Friday, April 5, 2024

Jazz from the Pacific Northwest - Shelly Manne and His Men

 © Introduction. Copyright ® Steven Cerra, copyright protected; all rights reserved.

We Were All Influenced by Him: A Conversation with Joe LaBarbera

About Shelly Manne

A Sound Colorist: Peter Erskine Reflects on Shelly Manne

I Wanted to Sound Like Him: Jim Keltner Talks About Shelly Manne

The word “community” is very much in vogue these days. But when people use “community” today they have a particular meaning in mind: they want the term to denote something that is a force for good.

Perhaps this meaning for the term community may also be used in retrospect as when it came to the “Jazz community,” especially in Los Angeles in the 1950s and 1960s, no one contributed more “good” to it than drummer, band leader and club owner Shelly Manne [1920-1984].

Vocalist Ruth Price explains Shelly’s demeanor and role this way in the booklet from the soon-to-be-released Jazz from the Pacific Northwest - Shelly Manne and His Men:

“Thinking back now, I'm just really glad I fell into everything accidentally in the first couple of weeks I was out on the West Coast. I had a steady gig at the Manne-Hole and it kept me going. It helped me survive. There are just a few things that musicians have said to me that I really utilize. One of them was from Shelly. One night I came in and I just wasn't musical. I don't know how to explain it, except I didn't sound musical to myself. The band didn't sound musical to me either, but I know they were just like they always were. I just couldn't sing and I was having trouble. I mean, I was unhappy and he sensed it. He took me aside and said, "You know, Ruthie, it's OK to copy yourself." And I knew exactly what he meant.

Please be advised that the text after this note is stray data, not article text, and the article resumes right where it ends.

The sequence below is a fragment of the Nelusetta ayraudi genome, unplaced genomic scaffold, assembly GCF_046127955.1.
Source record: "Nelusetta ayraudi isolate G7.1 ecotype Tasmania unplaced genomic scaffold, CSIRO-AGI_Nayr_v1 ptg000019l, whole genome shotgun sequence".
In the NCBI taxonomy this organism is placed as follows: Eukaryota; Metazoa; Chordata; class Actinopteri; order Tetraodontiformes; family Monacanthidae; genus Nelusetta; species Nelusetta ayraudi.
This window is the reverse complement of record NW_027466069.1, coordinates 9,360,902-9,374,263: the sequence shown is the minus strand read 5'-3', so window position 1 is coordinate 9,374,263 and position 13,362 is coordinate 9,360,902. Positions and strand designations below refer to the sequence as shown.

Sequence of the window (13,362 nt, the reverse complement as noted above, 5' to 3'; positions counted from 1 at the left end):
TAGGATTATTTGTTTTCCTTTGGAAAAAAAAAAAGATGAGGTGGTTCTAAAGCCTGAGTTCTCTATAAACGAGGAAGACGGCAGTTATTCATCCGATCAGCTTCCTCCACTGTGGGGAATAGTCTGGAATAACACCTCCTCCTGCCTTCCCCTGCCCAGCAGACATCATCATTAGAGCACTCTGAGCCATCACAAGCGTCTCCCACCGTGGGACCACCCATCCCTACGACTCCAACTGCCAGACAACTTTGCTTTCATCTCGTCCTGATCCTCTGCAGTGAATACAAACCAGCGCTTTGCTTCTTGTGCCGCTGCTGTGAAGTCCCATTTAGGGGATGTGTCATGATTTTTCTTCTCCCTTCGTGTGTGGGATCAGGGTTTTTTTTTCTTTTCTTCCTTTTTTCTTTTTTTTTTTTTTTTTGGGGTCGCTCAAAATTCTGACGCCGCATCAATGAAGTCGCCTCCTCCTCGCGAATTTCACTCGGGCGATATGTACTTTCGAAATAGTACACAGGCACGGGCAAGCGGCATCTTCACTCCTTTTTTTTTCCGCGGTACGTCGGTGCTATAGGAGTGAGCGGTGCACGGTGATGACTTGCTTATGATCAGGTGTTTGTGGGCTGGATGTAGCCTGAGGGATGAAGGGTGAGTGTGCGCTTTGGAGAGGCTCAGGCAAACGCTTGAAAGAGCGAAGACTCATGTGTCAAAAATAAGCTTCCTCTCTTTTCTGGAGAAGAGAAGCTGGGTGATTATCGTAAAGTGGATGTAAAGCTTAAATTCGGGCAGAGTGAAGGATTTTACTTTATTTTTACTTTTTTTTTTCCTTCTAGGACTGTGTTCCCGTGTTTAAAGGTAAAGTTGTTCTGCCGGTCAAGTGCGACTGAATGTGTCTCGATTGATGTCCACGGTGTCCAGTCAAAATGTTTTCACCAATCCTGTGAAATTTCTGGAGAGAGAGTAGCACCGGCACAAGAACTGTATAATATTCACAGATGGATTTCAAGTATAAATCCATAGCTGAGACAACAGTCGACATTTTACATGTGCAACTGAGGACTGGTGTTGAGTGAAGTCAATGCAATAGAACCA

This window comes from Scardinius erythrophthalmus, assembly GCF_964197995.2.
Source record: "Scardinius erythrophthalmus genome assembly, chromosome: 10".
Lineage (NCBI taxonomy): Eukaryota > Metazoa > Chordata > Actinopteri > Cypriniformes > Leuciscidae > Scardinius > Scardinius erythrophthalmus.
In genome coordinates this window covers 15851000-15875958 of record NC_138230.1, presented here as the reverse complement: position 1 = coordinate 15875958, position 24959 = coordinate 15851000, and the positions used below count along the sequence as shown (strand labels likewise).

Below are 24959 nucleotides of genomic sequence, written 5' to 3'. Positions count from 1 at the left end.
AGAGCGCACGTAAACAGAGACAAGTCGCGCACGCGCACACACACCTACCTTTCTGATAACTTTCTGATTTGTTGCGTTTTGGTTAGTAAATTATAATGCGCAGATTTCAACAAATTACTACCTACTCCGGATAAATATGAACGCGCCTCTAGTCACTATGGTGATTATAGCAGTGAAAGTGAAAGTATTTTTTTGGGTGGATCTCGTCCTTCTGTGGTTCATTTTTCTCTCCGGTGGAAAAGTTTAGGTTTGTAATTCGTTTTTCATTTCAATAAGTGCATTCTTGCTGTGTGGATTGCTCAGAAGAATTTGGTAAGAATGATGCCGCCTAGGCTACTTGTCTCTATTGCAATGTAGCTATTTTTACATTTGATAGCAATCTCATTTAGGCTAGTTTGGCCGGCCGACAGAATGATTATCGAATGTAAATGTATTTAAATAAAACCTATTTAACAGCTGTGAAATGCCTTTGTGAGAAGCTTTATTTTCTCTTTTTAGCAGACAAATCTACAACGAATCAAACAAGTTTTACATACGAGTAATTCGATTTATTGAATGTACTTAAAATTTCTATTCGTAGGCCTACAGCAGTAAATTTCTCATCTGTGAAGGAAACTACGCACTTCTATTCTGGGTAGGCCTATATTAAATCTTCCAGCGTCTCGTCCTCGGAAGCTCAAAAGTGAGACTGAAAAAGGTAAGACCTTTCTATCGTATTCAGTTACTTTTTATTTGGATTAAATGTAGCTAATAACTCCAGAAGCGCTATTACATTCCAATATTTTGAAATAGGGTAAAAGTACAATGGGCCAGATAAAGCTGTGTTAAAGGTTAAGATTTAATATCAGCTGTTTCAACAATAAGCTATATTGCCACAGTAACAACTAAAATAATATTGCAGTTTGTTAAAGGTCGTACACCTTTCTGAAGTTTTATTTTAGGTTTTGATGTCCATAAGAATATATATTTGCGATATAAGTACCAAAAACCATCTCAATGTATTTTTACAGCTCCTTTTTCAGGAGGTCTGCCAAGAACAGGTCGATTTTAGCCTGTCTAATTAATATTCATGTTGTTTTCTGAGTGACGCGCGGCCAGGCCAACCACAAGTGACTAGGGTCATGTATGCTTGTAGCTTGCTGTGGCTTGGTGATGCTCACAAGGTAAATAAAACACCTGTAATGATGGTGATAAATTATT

When you're dealing with jazz, what you're hoping you can do is bring something fresh to it every time and that's hard to do. I wasn't finding anything fresh and I was floundering. He meant that I could sing off the stuff that I'd done before and perhaps recorded, even though that would normally be something I would never want to do. I wouldn't want to do it the same way twice, but he said, "You can copy yourself, Ruth. That's OK."

I loved him. And so did a whole lot of other people as well. He was more than just a wonderful musician. He was really a supporter of the guys, of the musicians who needed support. He was pretty wonderful.”

- Excerpted from an interview with Ruth Price conducted by Zev Feldman on May 12,2022.